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Are Mirrors More Accurate Than Cameras? The Interesting Answer!

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photographer adjusts the camera

Have you ever gotten ready for an event and felt like you looked really good, only to see a drastically different picture from what you saw in the mirror?

You’re not alone. Most of us prefer the version we see in the mirror over a photo or selfie, which may make us wonder which one is the accurate representation of our looks. The answer isn’t quite that straightforward, however. Mirrors more accurately show what we look like to ourselves, while photographs more accurately show what we look like to others.

magnifying glass 2 divider The Mirror Is Closer to Reality

Mirrors produce more accurate images than photos because they merely reflect the object and reverse it. There’s no quality alteration in a mirror image like there is with a camera, which is affected by angles, lenses, camera quality, distortion, and more.

The key here is that the mirror produces an accurate image of what you see when you look at yourself, while the camera produces an accurate image of how you look to others. This is a subtle but important distinction.

camera with fireworks picture
Image Credit: Shutterfast, Shutterstock

Are Photos and Videos Accurate?

Yes, photos and videos are accurate for how we look to others. In fact, these mediums provide such accurate images that people may be identified by photos and videos alone. Our photo image looks strange to us because of a little psychology–the image isn’t reversed like we’re used to seeing in the mirror.

Why Do I Look Better in the Mirror Than Photos?

This is where psychology comes into play. The mere-exposure effect shows that people find an increased preference or liking for a stimulus the more they are exposed to it.

We’re more used to seeing ourselves in the mirror than in photos or videos. These representations are less familiar than what we see in the mirror, not to mention that camera quality and different tricks can alter the way we appear.

Sometimes, photos or videos highlight traits that make us self-conscious or show a “bad angle” that makes us feel that we look better in the mirror. That’s why models, actors, and media professionals are often trained on how to look their best on camera.

When others see an image of you in a mirror vs. a photo, it may look strange to them because it’s different from what they’re used to seeing.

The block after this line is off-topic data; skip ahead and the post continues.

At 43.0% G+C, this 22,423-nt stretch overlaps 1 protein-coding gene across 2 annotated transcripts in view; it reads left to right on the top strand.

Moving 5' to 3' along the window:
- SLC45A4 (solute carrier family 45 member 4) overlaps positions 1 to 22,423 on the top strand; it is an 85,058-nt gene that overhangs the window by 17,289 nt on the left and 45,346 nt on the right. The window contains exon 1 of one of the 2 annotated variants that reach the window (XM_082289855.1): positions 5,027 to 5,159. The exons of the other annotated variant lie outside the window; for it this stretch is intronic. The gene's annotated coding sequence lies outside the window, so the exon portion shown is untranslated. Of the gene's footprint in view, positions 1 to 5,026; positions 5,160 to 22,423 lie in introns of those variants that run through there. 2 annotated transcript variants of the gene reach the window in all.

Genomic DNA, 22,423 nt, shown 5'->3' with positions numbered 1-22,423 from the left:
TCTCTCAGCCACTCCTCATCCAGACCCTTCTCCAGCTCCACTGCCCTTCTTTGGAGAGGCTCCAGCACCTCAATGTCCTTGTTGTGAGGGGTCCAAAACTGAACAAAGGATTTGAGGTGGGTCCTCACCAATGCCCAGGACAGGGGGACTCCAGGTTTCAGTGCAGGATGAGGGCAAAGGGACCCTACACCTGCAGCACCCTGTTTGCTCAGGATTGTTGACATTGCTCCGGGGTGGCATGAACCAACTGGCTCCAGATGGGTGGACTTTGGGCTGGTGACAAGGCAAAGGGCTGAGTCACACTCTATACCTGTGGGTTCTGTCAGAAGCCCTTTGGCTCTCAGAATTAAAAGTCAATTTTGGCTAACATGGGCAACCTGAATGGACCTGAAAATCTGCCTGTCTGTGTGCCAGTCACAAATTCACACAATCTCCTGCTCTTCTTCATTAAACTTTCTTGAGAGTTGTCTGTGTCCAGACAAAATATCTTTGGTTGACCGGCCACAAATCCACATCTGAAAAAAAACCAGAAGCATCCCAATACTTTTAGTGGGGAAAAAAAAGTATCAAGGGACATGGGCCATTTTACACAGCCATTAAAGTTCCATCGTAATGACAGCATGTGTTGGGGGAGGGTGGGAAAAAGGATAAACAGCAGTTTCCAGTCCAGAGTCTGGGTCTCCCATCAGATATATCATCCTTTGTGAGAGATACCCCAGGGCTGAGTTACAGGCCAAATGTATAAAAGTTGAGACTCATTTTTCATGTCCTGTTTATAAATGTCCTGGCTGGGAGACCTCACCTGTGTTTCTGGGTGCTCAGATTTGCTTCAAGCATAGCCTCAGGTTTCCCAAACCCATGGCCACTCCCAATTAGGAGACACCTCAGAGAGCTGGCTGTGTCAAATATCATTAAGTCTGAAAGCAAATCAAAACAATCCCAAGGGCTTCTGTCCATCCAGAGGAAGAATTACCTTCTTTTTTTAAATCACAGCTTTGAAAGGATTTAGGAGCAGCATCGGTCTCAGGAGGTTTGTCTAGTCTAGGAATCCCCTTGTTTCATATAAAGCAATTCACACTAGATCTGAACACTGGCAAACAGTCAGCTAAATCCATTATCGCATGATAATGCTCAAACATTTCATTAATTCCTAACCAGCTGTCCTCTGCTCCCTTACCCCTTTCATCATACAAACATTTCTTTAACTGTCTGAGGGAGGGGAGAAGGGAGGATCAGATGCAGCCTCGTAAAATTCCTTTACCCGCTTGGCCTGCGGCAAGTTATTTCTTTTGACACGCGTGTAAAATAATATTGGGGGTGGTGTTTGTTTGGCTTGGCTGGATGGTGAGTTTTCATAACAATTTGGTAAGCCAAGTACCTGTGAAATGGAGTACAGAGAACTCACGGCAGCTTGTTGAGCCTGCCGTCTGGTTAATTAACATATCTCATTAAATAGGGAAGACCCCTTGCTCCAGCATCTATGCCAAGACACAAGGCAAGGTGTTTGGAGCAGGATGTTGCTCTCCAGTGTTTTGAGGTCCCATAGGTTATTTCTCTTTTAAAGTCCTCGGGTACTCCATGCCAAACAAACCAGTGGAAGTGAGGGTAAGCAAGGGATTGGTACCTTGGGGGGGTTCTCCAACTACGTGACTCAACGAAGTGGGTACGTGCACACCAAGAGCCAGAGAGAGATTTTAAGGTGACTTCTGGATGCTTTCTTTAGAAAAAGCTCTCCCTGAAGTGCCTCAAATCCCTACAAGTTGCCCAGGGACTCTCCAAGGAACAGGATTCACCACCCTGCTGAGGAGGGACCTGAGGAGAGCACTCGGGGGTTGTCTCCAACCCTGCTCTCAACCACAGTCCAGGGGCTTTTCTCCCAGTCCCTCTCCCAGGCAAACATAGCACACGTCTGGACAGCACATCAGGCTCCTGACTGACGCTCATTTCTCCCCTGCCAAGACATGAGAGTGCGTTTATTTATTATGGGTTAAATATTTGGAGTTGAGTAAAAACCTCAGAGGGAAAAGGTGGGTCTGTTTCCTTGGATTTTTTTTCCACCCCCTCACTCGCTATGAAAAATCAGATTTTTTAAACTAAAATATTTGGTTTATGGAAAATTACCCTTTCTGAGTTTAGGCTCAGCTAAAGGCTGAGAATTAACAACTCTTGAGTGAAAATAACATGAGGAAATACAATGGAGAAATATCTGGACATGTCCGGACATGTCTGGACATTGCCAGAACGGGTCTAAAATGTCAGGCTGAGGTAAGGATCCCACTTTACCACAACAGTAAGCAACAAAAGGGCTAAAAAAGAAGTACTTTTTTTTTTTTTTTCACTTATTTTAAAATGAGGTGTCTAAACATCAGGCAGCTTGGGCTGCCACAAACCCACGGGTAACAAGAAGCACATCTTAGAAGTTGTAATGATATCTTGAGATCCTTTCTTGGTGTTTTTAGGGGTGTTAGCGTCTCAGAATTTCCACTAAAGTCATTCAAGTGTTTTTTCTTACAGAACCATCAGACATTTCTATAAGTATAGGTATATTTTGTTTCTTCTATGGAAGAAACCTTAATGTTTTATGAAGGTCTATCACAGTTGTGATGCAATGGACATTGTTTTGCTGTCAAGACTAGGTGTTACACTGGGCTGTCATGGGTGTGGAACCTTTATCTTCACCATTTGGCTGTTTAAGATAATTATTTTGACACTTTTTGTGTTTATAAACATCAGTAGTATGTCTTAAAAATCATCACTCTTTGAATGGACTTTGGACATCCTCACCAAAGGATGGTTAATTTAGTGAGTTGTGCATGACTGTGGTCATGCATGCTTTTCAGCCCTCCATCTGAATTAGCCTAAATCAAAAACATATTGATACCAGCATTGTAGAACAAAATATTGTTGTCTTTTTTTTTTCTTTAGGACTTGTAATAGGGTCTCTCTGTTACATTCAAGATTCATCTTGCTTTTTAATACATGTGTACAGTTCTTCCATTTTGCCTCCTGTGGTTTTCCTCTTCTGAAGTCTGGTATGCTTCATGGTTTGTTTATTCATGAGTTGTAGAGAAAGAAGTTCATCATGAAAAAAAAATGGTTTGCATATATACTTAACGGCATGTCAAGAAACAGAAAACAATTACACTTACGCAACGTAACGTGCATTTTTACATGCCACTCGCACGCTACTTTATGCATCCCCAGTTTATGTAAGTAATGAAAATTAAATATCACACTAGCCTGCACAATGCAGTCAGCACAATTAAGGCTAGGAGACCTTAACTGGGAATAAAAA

Image Credit: AjayTvm, Shutterstock

What Creates the Image in the Mirror?

Mirror images come from rays of light reflected into our eyes from the mirror. When you look into a mirror, the image is reversed from left to right.

This only applies to flat mirrors. If the mirror is curved or in another shape, such as a “funhouse” mirror, the image is different. Convex mirrors have an outward bulge and concave mirrors have an inward bulge. Convex mirrors create smaller images, such as what you see in a rearview mirror. Concave mirrors produce a larger image, such as a makeup vanity mirror. Some cameras or filters allow you to create these effects.

What About Selfies?

Selfies can be different from both mirror images and photos taken by someone else. The image is affected by whether the camera is front- or back-facing on your phone or tablet. If you’ve ever gotten a “fishbowl” effect with a selfie, you know how this can impact the image. Of the two, the back-facing camera is the closest to your true appearance.

The way you hold the camera can also affect the look of your selfie. Holding the camera too close to your face will distort your image. You may get a different look if you take the selfie from a high or low angle and with different lighting. Like modeling, people who take “good” selfies often practice techniques to get them just right.

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Final Thoughts

Mirrors offer a more accurate representation of what we look like to ourselves, while photos and videos are what other people see. Using the back-facing camera on your phone to take a selfie is a close representation of what you see in the mirror.

Featured Image Credit: DUO Studio, Shutterstock

About the Author Robert Sparks

Robert’s obsession with all things optical started early in life, when his optician father would bring home prototypes for Robert to play with. Nowadays, Robert is dedicated to helping others find the right optics for their needs. His hobbies include astronomy, astrophysics, and model building. Originally from Newark, NJ, he resides in Santa Fe, New Mexico, where the nighttime skies are filled with glittering stars.